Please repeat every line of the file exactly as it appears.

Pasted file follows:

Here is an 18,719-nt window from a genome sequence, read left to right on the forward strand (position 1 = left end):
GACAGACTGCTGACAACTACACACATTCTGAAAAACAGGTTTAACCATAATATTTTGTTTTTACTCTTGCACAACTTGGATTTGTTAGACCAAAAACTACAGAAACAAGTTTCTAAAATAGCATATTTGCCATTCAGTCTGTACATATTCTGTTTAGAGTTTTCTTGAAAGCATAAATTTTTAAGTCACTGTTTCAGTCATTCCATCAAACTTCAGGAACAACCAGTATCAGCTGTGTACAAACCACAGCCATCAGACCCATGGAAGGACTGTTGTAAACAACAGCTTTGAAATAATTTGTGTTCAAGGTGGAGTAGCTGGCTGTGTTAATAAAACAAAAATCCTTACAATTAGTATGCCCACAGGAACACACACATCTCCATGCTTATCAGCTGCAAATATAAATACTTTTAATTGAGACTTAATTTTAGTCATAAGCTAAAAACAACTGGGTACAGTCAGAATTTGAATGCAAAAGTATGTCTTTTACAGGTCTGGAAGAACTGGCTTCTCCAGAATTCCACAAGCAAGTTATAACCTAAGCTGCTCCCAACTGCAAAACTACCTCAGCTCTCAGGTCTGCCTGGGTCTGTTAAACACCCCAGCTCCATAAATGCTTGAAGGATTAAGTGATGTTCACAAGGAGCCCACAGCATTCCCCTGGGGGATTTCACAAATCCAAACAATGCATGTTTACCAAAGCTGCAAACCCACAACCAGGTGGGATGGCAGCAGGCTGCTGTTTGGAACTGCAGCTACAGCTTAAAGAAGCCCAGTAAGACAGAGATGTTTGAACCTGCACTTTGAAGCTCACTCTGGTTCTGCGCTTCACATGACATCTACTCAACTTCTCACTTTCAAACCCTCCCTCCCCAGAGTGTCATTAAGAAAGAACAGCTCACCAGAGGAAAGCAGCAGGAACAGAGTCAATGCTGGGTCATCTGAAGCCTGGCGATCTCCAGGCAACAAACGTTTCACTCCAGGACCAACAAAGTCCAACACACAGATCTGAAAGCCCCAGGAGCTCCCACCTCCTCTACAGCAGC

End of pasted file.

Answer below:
Here is an 18,719-nt window from a genome sequence, read left to right on the forward strand (position 1 = left end):
GACAGACTGCTGACAACTACACACATTCTGAAAAACAGGTTTAACCATAATATTTTGTTTTTACTCTTGCACAACTTGGATTTGTTAGACCAAAAACTACAGAAACAAGTTTCTAAAATAGCATATTTGCCATTCAGTCTGTACATATTCTGTTTAGAGTTTTCTTGAAAGCATAAATTTTTAAGTCACTGTTTCAGTCATTCCATCAAACTTCAGGAACAACCAGTATCAGCTGTGTACAAACCACAGCCATCAGACCCATGGAAGGACTGTTGTAAACAACAGCTTTGAAATAATTTGTGTTCAAGGTGGAGTAGCTGGCTGTGTTAATAAAACAAAAATCCTTACAATTAGTATGCCCACAGGAACACACACATCTCCATGCTTATCAGCTGCAAATATAAATACTTTTAATTGAGACTTAATTTTAGTCATAAGCTAAAAACAACTGGGTACAGTCAGAATTTGAATGCAAAAGTATGTCTTTTACAGGTCTGGAAGAACTGGCTTCTCCAGAATTCCACAAGCAAGTTATAACCTAAGCTGCTCCCAACTGCAAAACTACCTCAGCTCTCAGGTCTGCCTGGGTCTGTTAAACACCCCAGCTCCATAAATGCTTGAAGGATTAAGTGATGTTCACAAGGAGCCCACAGCATTCCCCTGGGGGATTTCACAAATCCAAACAATGCATGTTTACCAAAGCTGCAAACCCACAACCAGGTGGGATGGCAGCAGGCTGCTGTTTGGAACTGCAGCTACAGCTTAAAGAAGCCCAGTAAGACAGAGATGTTTGAACCTGCACTTTGAAGCTCACTCTGGTTCTGCGCTTCACATGACATCTACTCAACTTCTCACTTTCAAACCCTCCCTCCCCAGAGTGTCATTAAGAAAGAACAGCTCACCAGAGGAAAGCAGCAGGAACAGAGTCAATGCTGGGTCATCTGAAGCCTGGCGATCTCCAGGCAACAAACGTTTCACTCCAGGACCAACAAAGTCCAACACACAGATCTGAAAGCCCCAGGAGCTCCCACCTCCTCTACAGCAGC